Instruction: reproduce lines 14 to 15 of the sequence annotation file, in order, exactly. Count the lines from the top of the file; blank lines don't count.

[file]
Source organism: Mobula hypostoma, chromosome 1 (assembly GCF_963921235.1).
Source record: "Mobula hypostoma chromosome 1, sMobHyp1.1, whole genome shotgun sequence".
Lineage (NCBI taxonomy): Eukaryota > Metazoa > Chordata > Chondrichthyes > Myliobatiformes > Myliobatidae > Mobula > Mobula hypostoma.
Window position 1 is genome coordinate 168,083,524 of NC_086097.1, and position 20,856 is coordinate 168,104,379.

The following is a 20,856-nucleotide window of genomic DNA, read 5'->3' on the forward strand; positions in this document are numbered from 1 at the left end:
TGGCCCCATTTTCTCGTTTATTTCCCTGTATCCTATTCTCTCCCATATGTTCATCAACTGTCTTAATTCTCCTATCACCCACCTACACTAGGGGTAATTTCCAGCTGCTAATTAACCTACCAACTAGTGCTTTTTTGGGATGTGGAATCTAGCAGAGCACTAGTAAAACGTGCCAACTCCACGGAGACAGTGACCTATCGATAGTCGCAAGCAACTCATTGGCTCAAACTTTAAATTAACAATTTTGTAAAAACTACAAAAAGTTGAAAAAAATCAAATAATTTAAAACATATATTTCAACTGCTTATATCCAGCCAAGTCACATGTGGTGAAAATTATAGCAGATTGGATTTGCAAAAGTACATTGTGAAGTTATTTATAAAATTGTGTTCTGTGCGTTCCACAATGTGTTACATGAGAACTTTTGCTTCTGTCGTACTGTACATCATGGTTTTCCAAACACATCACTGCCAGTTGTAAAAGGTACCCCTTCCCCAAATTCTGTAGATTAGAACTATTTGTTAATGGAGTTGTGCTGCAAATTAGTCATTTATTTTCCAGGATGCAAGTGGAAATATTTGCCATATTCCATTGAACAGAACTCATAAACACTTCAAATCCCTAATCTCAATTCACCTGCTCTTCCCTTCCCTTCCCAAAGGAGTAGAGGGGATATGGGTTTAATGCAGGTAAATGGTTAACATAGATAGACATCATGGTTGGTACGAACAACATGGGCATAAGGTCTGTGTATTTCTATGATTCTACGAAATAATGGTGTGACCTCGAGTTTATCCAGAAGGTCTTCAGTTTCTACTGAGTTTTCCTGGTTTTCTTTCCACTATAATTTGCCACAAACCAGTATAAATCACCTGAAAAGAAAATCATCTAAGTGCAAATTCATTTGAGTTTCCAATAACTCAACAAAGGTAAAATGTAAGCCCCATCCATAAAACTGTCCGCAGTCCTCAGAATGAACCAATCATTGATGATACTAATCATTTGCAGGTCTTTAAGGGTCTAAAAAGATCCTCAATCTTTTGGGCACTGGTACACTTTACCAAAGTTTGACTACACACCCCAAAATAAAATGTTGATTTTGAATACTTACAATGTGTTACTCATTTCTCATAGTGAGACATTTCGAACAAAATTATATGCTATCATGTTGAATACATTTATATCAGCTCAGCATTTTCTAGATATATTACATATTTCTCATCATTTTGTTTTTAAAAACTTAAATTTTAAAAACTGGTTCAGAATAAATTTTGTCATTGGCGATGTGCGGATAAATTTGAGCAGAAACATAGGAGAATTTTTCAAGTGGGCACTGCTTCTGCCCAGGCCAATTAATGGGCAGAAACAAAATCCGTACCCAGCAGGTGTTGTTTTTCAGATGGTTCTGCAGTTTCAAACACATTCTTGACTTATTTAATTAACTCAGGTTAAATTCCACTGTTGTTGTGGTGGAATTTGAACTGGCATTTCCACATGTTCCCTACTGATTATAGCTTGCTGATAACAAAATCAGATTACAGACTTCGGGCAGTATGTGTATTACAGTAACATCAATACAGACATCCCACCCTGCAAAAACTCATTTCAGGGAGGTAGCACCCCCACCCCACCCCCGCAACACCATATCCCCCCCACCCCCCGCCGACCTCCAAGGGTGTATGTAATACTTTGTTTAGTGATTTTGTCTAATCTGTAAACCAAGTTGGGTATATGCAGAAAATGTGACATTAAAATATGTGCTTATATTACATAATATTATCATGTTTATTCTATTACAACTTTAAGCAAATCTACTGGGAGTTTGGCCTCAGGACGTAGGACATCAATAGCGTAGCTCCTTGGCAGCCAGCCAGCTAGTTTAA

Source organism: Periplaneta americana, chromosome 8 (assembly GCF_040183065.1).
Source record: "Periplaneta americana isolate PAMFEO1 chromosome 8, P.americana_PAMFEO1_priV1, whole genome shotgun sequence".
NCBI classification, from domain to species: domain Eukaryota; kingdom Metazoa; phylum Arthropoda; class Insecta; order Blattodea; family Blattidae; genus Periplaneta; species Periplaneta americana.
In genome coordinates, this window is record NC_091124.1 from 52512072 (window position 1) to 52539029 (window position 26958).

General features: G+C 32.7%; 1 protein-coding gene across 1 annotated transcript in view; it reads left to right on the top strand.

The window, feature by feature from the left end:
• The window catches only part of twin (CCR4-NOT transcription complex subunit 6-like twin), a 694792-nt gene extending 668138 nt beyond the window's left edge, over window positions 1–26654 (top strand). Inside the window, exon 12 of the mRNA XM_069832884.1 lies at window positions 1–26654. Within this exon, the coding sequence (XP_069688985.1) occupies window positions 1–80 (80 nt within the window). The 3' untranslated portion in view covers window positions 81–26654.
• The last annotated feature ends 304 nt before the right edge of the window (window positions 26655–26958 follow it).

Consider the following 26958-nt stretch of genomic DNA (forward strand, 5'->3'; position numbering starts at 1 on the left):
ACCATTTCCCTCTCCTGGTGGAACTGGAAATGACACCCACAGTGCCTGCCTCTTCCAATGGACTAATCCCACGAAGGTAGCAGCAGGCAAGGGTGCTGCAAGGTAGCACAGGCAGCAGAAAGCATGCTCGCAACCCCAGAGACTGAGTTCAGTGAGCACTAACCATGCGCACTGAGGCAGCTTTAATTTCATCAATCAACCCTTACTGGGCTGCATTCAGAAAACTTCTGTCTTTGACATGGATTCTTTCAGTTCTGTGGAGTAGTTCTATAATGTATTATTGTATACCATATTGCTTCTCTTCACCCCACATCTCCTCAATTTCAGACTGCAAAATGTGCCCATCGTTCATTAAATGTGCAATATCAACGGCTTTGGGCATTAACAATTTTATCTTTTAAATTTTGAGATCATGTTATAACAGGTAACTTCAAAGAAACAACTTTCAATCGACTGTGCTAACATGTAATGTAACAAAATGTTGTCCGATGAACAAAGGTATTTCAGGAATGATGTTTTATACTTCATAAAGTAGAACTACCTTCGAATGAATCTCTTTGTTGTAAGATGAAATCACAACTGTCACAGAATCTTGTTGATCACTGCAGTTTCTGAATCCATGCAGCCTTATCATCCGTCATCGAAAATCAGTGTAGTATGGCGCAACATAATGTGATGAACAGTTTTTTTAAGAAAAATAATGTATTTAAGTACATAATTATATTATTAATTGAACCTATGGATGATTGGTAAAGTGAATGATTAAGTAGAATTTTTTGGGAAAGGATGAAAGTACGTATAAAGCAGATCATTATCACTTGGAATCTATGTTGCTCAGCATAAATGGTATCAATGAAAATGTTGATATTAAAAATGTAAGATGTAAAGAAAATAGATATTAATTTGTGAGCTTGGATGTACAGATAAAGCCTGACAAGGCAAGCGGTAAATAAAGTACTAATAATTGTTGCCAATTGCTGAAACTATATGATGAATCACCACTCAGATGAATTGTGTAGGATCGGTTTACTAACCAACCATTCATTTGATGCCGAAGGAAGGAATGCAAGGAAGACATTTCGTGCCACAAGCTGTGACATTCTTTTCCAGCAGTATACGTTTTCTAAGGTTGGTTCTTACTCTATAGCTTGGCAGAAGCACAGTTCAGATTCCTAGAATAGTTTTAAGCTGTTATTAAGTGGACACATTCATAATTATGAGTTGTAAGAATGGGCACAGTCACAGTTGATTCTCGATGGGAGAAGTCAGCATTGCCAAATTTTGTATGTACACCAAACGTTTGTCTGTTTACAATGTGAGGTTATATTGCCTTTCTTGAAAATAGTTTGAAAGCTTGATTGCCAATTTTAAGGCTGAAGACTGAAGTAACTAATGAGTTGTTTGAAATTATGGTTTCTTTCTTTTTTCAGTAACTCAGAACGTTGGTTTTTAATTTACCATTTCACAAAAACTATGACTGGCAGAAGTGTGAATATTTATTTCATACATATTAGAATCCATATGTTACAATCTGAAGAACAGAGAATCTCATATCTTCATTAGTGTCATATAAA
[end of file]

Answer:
• The last annotated feature ends 304 nt before the right edge of the window (window positions 26655–26958 follow it).

Consider the following 26958-nt stretch of genomic DNA (forward strand, 5'->3'; position numbering starts at 1 on the left):